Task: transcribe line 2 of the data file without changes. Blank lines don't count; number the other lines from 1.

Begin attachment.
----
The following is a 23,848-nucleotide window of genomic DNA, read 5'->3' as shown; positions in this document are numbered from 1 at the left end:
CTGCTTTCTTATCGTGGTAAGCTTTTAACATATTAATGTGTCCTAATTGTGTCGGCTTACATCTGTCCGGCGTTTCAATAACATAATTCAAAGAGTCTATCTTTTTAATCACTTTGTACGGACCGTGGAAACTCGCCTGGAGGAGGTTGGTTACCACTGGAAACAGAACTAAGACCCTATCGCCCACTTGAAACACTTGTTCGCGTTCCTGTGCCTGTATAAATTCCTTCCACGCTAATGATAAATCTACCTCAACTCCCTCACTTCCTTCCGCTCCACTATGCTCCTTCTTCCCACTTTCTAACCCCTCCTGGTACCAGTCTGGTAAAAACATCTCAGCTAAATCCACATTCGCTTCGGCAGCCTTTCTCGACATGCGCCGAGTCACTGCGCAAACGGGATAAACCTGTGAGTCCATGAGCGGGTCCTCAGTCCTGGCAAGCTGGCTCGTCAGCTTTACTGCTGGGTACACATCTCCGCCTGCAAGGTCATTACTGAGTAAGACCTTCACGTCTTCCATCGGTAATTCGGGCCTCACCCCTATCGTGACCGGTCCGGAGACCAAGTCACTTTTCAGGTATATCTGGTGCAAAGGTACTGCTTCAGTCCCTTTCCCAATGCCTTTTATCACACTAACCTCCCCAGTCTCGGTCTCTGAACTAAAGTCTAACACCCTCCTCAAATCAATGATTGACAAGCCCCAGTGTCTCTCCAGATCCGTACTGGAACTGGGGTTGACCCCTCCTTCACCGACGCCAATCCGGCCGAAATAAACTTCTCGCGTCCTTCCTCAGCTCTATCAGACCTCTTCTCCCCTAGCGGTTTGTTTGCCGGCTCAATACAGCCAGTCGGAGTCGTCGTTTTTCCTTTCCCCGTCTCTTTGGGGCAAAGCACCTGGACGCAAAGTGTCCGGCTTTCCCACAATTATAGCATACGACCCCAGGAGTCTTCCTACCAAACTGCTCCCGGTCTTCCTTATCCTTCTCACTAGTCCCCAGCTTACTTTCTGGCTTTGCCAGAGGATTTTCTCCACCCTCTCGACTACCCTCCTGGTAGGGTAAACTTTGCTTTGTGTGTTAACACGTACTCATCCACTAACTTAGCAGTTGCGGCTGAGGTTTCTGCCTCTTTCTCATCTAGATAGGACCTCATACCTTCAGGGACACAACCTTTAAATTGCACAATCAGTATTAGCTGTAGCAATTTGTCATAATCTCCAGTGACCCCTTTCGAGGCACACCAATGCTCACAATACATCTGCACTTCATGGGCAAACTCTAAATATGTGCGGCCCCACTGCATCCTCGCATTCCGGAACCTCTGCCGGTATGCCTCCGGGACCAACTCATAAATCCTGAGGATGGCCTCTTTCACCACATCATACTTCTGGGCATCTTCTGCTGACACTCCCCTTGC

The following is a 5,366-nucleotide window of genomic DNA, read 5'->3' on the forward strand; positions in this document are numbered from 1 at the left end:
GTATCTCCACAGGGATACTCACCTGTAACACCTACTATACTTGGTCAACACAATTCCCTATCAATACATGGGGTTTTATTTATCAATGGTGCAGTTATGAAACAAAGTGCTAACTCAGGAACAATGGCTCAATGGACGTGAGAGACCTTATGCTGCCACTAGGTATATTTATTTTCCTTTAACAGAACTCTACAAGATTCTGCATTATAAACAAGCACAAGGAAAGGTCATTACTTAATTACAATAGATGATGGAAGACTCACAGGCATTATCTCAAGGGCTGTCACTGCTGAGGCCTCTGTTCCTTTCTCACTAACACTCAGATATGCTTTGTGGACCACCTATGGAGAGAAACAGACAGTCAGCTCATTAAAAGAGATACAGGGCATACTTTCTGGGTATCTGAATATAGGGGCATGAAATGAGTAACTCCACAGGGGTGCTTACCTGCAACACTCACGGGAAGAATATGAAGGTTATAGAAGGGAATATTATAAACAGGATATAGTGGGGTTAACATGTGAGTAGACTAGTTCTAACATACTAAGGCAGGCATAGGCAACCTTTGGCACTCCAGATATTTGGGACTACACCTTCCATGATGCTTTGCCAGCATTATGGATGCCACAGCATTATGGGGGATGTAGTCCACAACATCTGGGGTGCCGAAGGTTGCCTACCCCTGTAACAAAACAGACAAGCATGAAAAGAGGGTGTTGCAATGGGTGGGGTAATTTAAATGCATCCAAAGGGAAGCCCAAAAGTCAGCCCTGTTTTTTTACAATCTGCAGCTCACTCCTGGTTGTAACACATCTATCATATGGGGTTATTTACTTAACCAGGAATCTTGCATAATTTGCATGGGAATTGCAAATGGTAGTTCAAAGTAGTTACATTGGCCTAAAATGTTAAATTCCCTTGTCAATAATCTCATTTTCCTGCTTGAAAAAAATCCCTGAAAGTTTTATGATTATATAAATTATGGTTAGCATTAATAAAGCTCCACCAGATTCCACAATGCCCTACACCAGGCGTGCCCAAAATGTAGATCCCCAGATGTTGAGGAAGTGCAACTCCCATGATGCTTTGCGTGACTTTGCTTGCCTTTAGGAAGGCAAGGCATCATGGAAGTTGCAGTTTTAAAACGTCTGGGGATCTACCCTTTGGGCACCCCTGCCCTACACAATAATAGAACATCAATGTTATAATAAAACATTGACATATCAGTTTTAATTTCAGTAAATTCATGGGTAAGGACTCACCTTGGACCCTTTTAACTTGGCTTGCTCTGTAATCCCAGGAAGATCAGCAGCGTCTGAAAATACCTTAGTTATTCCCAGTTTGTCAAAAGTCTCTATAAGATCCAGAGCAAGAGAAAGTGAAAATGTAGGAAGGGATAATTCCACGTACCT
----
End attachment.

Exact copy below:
CTGCTTTCTTATCGTGGTAAGCTTTTAACATATTAATGTGTCCTAATTGTGTCGGCTTACATCTGTCCGGCGTTTCAATAACATAATTCAAAGAGTCTATCTTTTTAATCACTTTGTACGGACCGTGGAAACTCGCCTGGAGGAGGTTGGTTACCACTGGAAACAGAACTAAGACCCTATCGCCCACTTGAAACACTTGTTCGCGTTCCTGTGCCTGTATAAATTCCTTCCACGCTAATGATAAATCTACCTCAACTCCCTCACTTCCTTCCGCTCCACTATGCTCCTTCTTCCCACTTTCTAACCCCTCCTGGTACCAGTCTGGTAAAAACATCTCAGCTAAATCCACATTCGCTTCGGCAGCCTTTCTCGACATGCGCCGAGTCACTGCGCAAACGGGATAAACCTGTGAGTCCATGAGCGGGTCCTCAGTCCTGGCAAGCTGGCTCGTCAGCTTTACTGCTGGGTACACATCTCCGCCTGCAAGGTCATTACTGAGTAAGACCTTCACGTCTTCCATCGGTAATTCGGGCCTCACCCCTATCGTGACCGGTCCGGAGACCAAGTCACTTTTCAGGTATATCTGGTGCAAAGGTACTGCTTCAGTCCCTTTCCCAATGCCTTTTATCACACTAACCTCCCCAGTCTCGGTCTCTGAACTAAAGTCTAACACCCTCCTCAAATCAATGATTGACAAGCCCCAGTGTCTCTCCAGATCCGTACTGGAACTGGGGTTGACCCCTCCTTCACCGACGCCAATCCGGCCGAAATAAACTTCTCGCGTCCTTCCTCAGCTCTATCAGACCTCTTCTCCCCTAGCGGTTTGTTTGCCGGCTCAATACAGCCAGTCGGAGTCGTCGTTTTTCCTTTCCCCGTCTCTTTGGGGCAAAGCACCTGGACGCAAAGTGTCCGGCTTTCCCACAATTATAGCATACGACCCCAGGAGTCTTCCTACCAAACTGCTCCCGGTCTTCCTTATCCTTCTCACTAGTCCCCAGCTTACTTTCTGGCTTTGCCAGAGGATTTTCTCCACCCTCTCGACTACCCTCCTGGTAGGGTAAACTTTGCTTTGTGTGTTAACACGTACTCATCCACTAACTTAGCAGTTGCGGCTGAGGTTTCTGCCTCTTTCTCATCTAGATAGGACCTCATACCTTCAGGGACACAACCTTTAAATTGCACAATCAGTATTAGCTGTAGCAATTTGTCATAATCTCCAGTGACCCCTTTCGAGGCACACCAATGCTCACAATACATCTGCACTTCATGGGCAAACTCTAAATATGTGCGGCCCCACTGCATCCTCGCATTCCGGAACCTCTGCCGGTATGCCTCCGGGACCAACTCATAAATCCTGAGGATGGCCTCTTTCACCACATCATACTTCTGGGCATCTTCTGCTGACACTCCCCTTGC